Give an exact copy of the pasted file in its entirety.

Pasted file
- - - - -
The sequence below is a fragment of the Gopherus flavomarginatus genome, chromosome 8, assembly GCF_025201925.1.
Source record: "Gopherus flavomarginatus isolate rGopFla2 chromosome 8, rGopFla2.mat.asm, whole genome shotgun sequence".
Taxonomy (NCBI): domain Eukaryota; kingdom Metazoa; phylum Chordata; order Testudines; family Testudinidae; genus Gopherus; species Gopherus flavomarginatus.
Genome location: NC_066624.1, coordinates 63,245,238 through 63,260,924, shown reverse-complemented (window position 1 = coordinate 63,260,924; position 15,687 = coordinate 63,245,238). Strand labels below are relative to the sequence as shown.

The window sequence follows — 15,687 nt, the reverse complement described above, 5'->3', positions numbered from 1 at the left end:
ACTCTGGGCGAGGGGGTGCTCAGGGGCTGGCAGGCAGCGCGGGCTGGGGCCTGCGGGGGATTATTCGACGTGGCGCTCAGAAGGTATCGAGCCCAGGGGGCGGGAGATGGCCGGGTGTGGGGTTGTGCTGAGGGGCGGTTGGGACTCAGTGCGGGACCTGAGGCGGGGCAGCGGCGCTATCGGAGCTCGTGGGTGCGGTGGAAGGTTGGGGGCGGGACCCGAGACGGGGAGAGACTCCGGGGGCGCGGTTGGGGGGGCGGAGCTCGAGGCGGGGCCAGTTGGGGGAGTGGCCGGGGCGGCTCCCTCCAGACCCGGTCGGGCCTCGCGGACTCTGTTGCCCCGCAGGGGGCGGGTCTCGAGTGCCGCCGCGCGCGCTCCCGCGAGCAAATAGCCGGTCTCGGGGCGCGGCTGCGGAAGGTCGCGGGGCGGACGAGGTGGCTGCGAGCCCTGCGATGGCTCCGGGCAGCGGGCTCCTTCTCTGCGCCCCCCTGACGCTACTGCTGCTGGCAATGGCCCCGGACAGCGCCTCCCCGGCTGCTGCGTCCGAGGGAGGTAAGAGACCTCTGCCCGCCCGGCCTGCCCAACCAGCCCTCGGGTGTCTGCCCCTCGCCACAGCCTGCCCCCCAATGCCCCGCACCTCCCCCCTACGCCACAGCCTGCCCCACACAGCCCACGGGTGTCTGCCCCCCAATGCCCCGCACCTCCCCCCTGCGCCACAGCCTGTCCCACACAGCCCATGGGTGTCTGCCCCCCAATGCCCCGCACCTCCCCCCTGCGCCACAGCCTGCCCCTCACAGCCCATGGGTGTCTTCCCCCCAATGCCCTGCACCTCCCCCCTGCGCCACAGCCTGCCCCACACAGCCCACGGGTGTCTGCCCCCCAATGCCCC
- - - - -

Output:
The sequence below is a fragment of the Gopherus flavomarginatus genome, chromosome 8, assembly GCF_025201925.1.
Source record: "Gopherus flavomarginatus isolate rGopFla2 chromosome 8, rGopFla2.mat.asm, whole genome shotgun sequence".
Taxonomy (NCBI): domain Eukaryota; kingdom Metazoa; phylum Chordata; order Testudines; family Testudinidae; genus Gopherus; species Gopherus flavomarginatus.
Genome location: NC_066624.1, coordinates 63,245,238 through 63,260,924, shown reverse-complemented (window position 1 = coordinate 63,260,924; position 15,687 = coordinate 63,245,238). Strand labels below are relative to the sequence as shown.

The window sequence follows — 15,687 nt, the reverse complement described above, 5'->3', positions numbered from 1 at the left end:
ACTCTGGGCGAGGGGGTGCTCAGGGGCTGGCAGGCAGCGCGGGCTGGGGCCTGCGGGGGATTATTCGACGTGGCGCTCAGAAGGTATCGAGCCCAGGGGGCGGGAGATGGCCGGGTGTGGGGTTGTGCTGAGGGGCGGTTGGGACTCAGTGCGGGACCTGAGGCGGGGCAGCGGCGCTATCGGAGCTCGTGGGTGCGGTGGAAGGTTGGGGGCGGGACCCGAGACGGGGAGAGACTCCGGGGGCGCGGTTGGGGGGGCGGAGCTCGAGGCGGGGCCAGTTGGGGGAGTGGCCGGGGCGGCTCCCTCCAGACCCGGTCGGGCCTCGCGGACTCTGTTGCCCCGCAGGGGGCGGGTCTCGAGTGCCGCCGCGCGCGCTCCCGCGAGCAAATAGCCGGTCTCGGGGCGCGGCTGCGGAAGGTCGCGGGGCGGACGAGGTGGCTGCGAGCCCTGCGATGGCTCCGGGCAGCGGGCTCCTTCTCTGCGCCCCCCTGACGCTACTGCTGCTGGCAATGGCCCCGGACAGCGCCTCCCCGGCTGCTGCGTCCGAGGGAGGTAAGAGACCTCTGCCCGCCCGGCCTGCCCAACCAGCCCTCGGGTGTCTGCCCCTCGCCACAGCCTGCCCCCCAATGCCCCGCACCTCCCCCCTACGCCACAGCCTGCCCCACACAGCCCACGGGTGTCTGCCCCCCAATGCCCCGCACCTCCCCCCTGCGCCACAGCCTGTCCCACACAGCCCATGGGTGTCTGCCCCCCAATGCCCCGCACCTCCCCCCTGCGCCACAGCCTGCCCCTCACAGCCCATGGGTGTCTTCCCCCCAATGCCCTGCACCTCCCCCCTGCGCCACAGCCTGCCCCACACAGCCCACGGGTGTCTGCCCCCCAATGCCCC